“Hey batter, batter, batter, batter, batter, batter, batter, batter, ssswing batter. He can’t hit it, he can’t hit it, he can’t hit it, he can’t hit it, ssswing batter.”
This chant, used to entice opposing hitters to swing at bad pitches, makes perfect sense in the context of the game. It’s good for your team when the opposition’s batter swings at a poor pitch.
Laying off a bad pitch is basic baseball dogma; a dictate that flows from the time honored history of the game. Sadly it is ignored for the first half of the Carrollton Little League Modified Kid Pitch season.
The league’s rules say the first four pitches will come from the opposing team’s pitcher. The next two pitches will come from the batter’s coach. The umpire calls strikes on all pitches. If the batter has not struck out or put a ball in play after six pitches, the batter is out. There are no walks.
This is an inane set of rules that encourage bad performance. They also tend to discombobulate the eight-year-olds upon whom they are applied. A better set of rules would be for the batter to remain at bat until he/she strikes out or puts the ball in play. Pitch count should be inconsequential.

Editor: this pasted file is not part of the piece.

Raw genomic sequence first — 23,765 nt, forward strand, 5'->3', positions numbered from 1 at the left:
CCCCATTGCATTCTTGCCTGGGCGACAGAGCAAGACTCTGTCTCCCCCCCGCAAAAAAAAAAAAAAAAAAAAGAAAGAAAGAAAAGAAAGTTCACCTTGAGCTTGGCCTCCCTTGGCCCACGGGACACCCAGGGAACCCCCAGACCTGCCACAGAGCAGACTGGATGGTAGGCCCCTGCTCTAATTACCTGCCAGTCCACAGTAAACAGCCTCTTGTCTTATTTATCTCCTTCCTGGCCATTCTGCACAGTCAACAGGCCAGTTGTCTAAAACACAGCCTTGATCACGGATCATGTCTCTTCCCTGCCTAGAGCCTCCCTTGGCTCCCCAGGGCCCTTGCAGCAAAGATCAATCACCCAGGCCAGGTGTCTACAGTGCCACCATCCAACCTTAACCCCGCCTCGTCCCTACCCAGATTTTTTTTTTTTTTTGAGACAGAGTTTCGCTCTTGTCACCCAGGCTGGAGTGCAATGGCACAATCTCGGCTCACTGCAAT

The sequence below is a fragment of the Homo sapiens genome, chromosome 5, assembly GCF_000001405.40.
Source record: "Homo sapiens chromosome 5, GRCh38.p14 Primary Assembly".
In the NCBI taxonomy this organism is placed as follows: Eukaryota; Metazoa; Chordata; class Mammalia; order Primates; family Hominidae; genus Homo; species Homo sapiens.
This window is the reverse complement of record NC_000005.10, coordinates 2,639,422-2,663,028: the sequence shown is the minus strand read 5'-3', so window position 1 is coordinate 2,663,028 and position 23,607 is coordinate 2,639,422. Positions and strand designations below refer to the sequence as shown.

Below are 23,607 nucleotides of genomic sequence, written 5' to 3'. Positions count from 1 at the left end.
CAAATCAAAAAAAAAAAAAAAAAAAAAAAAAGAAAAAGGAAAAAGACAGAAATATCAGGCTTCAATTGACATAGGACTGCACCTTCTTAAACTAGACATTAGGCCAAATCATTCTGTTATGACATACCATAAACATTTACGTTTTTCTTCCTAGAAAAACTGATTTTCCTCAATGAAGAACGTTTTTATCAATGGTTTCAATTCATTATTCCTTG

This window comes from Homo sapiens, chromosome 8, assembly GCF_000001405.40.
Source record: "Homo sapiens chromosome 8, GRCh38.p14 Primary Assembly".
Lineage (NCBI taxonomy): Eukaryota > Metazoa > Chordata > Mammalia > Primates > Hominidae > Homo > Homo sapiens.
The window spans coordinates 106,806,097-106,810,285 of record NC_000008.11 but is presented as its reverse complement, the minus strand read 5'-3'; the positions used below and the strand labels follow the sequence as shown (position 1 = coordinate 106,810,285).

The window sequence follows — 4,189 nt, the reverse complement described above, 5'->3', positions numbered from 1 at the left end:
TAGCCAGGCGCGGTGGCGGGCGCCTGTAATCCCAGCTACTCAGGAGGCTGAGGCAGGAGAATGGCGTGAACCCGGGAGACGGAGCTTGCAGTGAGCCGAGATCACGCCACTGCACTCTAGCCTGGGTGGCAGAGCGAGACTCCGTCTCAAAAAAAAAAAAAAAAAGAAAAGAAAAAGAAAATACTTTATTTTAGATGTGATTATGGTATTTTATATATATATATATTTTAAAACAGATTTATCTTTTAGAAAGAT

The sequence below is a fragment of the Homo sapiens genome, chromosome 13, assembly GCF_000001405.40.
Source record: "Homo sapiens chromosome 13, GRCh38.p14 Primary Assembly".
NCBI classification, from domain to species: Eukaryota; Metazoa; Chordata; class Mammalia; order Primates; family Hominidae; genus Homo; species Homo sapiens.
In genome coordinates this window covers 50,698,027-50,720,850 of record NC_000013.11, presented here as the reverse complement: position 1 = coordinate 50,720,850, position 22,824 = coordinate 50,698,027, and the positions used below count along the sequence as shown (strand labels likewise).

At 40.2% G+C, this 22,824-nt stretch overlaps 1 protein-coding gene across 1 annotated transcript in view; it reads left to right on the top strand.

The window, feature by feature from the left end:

Under the current rules, fans, teammates, and coaches applaud the batter for not swinging at bad pitches that are among the first four. “Good eye, good eye,” is a common call from the stands and dugout.
When batters with one or no strikes get pitch number five and six, they are encouraged by fans and instructed by coaches to swing regardless of pitch quality. The common call becomes, “gotta swing, gotta swing.”
Fortunately the rules change in mid-season. At such time coaches will not make any pitches. The batter will be called out on strikes and awarded a base on balls.
Still, it is a reckless blunder to invoke a rule system that, for half a season, encourages both bad performance and support of bad performance. That’s what chants from the opposition are for.
Written by Matt Manna
Apr 30, 2009 • 0058948B(R01)
Photo © Matt Manna • McManna.com